It's so easy to get the Erickson Beamon look with this method and a diamante necklace. Mix your neon painted stones with glitter-covered ones. Throw some silver chains into the mix. Give your accessory a right royal finish by adding some diamantés. Have fun, experiment and, of course, save yourself a fortune. Your wardrobe will thank you for it - you know it makes sense!

Sunday, 13 May 2012

Oh Miu Miu's Stars!

Another brief D.I.Y. fashion bite for you this week, this entry's come somewhat later in the day than I would have liked. This is partially down to personal laziness and for that I'm giving myself a token slap on the back of the hand as we speak (as it were - or, perchance, as you read?). However, it was also a relatively late inspiration that spurred me on to attempt Miu Miu's painted snakeskin shoulder bag. The reason? As we all know, big prints are back. What's more, this baby grabbed me because it had an essence of handicrafts, itself, with hand-painted stars and a thin slick of blood red paint on choppy black snakeskin material.

Image: Net-a-porter

High fashion looked to craft in the 1970s, or the "me decade" as it was dubbed by Tom Wolfe. Zandra Rhodes and Ossie Clark were featured prominently in British Vogue, as well as Barbara Hulanicki's appliquéd works for her iconic Biba boutique. At the start of the decade, Bill Gibb, a designer known for his leather work, appliqué and elaborate knits, won the coveted 1970 designer of the year title. The do-it-yourself ethos  resonated at all fashion levels as a sartorial embodiment of self-expression. I've drawn this comparison in earlier entries with the subtly different paradigm of economising that D.I.Y. fashion signifies today. It's not to say that artistic expression - the free reign you have of knowing how to make anything you set your heart on - isn't another factor in the current popularity of crafty fashion projects. The aforementioned handbag I took on in this entry appeared to be a nod to fashion handicrafts of yesteryear, if only in the choice of medium - an incitement to be independent and create a look on a home-made personal level. Well, it was Vogue magazine's former editor-in-chief, Edna Woolman Chase who said "Fashion can be bought. Style one must possess" I like to think of said style as a second-hand faux snakeskin bag, a few fabric pains, a paintbrush, a palette knife and the merest smidgeon of creative ingenuity!

You will need

A dark-coloured snakeskin shoulder bag - mine cost £4.21 with postage and packing from Ebay.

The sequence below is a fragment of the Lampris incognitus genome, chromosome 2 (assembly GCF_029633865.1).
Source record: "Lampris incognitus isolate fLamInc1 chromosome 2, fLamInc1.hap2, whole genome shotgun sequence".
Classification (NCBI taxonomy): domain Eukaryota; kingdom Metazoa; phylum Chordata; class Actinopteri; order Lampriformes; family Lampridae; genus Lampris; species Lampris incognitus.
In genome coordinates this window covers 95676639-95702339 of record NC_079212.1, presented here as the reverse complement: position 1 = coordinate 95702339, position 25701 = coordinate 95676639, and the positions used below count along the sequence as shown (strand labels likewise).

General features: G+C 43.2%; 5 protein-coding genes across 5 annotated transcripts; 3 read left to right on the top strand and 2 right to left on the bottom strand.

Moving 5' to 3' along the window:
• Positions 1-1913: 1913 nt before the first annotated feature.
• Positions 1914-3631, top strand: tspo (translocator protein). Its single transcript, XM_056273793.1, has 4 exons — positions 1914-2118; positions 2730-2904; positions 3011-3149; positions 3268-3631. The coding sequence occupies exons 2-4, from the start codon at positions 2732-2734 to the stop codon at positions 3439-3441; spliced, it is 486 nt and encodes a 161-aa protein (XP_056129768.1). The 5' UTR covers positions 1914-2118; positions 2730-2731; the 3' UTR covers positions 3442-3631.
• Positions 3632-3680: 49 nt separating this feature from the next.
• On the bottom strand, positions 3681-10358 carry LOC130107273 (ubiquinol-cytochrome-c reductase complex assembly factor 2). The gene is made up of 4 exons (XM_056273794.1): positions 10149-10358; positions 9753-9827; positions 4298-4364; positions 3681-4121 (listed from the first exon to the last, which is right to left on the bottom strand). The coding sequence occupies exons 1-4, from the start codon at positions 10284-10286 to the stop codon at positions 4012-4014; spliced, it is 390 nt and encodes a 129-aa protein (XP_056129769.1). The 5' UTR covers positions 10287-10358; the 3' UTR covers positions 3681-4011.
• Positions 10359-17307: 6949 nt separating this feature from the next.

Dylon fabric paint at £3/bottle at John Lewis and Hobbycraft in red (dark fabrics paint), white and black

Paint brush

Palette knife

Three simple steps to a stylish snakeskin statement piece

Use your paintbrush to cover your bag relatively thinly in red fabric paint - by that I mean with the  snakeskin texture clearly showing through and with dark background masked by a red tint but still visibly dark.

Use your palette knife to construct the straight shapes of your stars and to fill them in.

Go around the edges of your stars with your white fabric paint and palette knife. My tip would be to make sure your paint is as runny as possible, dip your palette knife ensuring that you coat the edges generously with paint and wipe the sides on the edge of your pain pot, so that you've only got paint on the edge of your knife. That's the best way to avoid smudging and unwanted mess. Also, if your white line runs slightly thin, as you streak along the edge of your star, so much the better - if you look closely, you'll see this happens on the original.

... and there you have it!

Sunday, 6 May 2012

True Collars

So for this week's entry I thought I'd keep my big, opinionated gob shut - or to a minimum so far as verbose introductions go - and my tutorial restoratively easy after my big print-fest and starry shorts of the not-too-distant past. However, to those helming and pricing high street fashion, know only this: To accessorise an outfit with an elegant collar is surprisingly awesome, to charge silly money for the privilege is bullshit! To see what I mean, and to let the numbers do the talking, please refer to the technically inclined and completely objective diagrams below: